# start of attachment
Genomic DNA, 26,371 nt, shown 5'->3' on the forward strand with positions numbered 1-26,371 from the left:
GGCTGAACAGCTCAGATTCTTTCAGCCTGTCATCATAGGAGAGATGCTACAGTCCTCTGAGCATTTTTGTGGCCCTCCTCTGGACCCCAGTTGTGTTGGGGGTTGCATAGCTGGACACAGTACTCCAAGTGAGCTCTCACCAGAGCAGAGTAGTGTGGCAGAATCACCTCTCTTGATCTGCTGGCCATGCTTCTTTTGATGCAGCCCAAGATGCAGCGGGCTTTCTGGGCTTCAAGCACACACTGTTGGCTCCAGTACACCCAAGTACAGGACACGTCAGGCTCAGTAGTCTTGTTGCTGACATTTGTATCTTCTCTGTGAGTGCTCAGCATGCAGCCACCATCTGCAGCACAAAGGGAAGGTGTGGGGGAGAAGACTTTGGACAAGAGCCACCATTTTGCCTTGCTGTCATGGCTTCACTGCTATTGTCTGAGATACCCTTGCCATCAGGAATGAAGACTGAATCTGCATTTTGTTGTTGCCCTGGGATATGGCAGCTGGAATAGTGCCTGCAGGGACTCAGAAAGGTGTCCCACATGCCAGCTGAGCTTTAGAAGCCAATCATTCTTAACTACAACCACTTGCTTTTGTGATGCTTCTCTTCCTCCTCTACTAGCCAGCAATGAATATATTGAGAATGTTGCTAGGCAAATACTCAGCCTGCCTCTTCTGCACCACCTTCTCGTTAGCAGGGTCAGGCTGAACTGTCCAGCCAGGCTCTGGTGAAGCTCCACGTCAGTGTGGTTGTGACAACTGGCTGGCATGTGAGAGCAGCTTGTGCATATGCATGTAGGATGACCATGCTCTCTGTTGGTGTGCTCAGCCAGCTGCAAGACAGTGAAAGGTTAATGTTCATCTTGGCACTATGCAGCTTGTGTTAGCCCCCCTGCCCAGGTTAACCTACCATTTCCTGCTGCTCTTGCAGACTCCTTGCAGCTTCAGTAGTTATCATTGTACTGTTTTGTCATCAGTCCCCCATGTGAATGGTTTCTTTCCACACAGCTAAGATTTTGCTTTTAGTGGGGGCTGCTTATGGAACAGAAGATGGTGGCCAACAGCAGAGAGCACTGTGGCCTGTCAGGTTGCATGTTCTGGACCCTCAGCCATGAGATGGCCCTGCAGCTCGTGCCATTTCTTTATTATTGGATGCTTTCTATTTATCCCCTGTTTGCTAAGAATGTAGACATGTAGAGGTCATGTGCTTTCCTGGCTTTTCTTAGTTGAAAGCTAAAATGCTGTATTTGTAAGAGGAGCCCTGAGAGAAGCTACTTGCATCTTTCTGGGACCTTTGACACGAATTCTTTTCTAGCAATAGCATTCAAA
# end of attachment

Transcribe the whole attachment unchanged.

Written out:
Genomic DNA, 26,371 nt, shown 5'->3' on the forward strand with positions numbered 1-26,371 from the left:
GGCTGAACAGCTCAGATTCTTTCAGCCTGTCATCATAGGAGAGATGCTACAGTCCTCTGAGCATTTTTGTGGCCCTCCTCTGGACCCCAGTTGTGTTGGGGGTTGCATAGCTGGACACAGTACTCCAAGTGAGCTCTCACCAGAGCAGAGTAGTGTGGCAGAATCACCTCTCTTGATCTGCTGGCCATGCTTCTTTTGATGCAGCCCAAGATGCAGCGGGCTTTCTGGGCTTCAAGCACACACTGTTGGCTCCAGTACACCCAAGTACAGGACACGTCAGGCTCAGTAGTCTTGTTGCTGACATTTGTATCTTCTCTGTGAGTGCTCAGCATGCAGCCACCATCTGCAGCACAAAGGGAAGGTGTGGGGGAGAAGACTTTGGACAAGAGCCACCATTTTGCCTTGCTGTCATGGCTTCACTGCTATTGTCTGAGATACCCTTGCCATCAGGAATGAAGACTGAATCTGCATTTTGTTGTTGCCCTGGGATATGGCAGCTGGAATAGTGCCTGCAGGGACTCAGAAAGGTGTCCCACATGCCAGCTGAGCTTTAGAAGCCAATCATTCTTAACTACAACCACTTGCTTTTGTGATGCTTCTCTTCCTCCTCTACTAGCCAGCAATGAATATATTGAGAATGTTGCTAGGCAAATACTCAGCCTGCCTCTTCTGCACCACCTTCTCGTTAGCAGGGTCAGGCTGAACTGTCCAGCCAGGCTCTGGTGAAGCTCCACGTCAGTGTGGTTGTGACAACTGGCTGGCATGTGAGAGCAGCTTGTGCATATGCATGTAGGATGACCATGCTCTCTGTTGGTGTGCTCAGCCAGCTGCAAGACAGTGAAAGGTTAATGTTCATCTTGGCACTATGCAGCTTGTGTTAGCCCCCCTGCCCAGGTTAACCTACCATTTCCTGCTGCTCTTGCAGACTCCTTGCAGCTTCAGTAGTTATCATTGTACTGTTTTGTCATCAGTCCCCCATGTGAATGGTTTCTTTCCACACAGCTAAGATTTTGCTTTTAGTGGGGGCTGCTTATGGAACAGAAGATGGTGGCCAACAGCAGAGAGCACTGTGGCCTGTCAGGTTGCATGTTCTGGACCCTCAGCCATGAGATGGCCCTGCAGCTCGTGCCATTTCTTTATTATTGGATGCTTTCTATTTATCCCCTGTTTGCTAAGAATGTAGACATGTAGAGGTCATGTGCTTTCCTGGCTTTTCTTAGTTGAAAGCTAAAATGCTGTATTTGTAAGAGGAGCCCTGAGAGAAGCTACTTGCATCTTTCTGGGACCTTTGACACGAATTCTTTTCTAGCAATAGCATTCAAA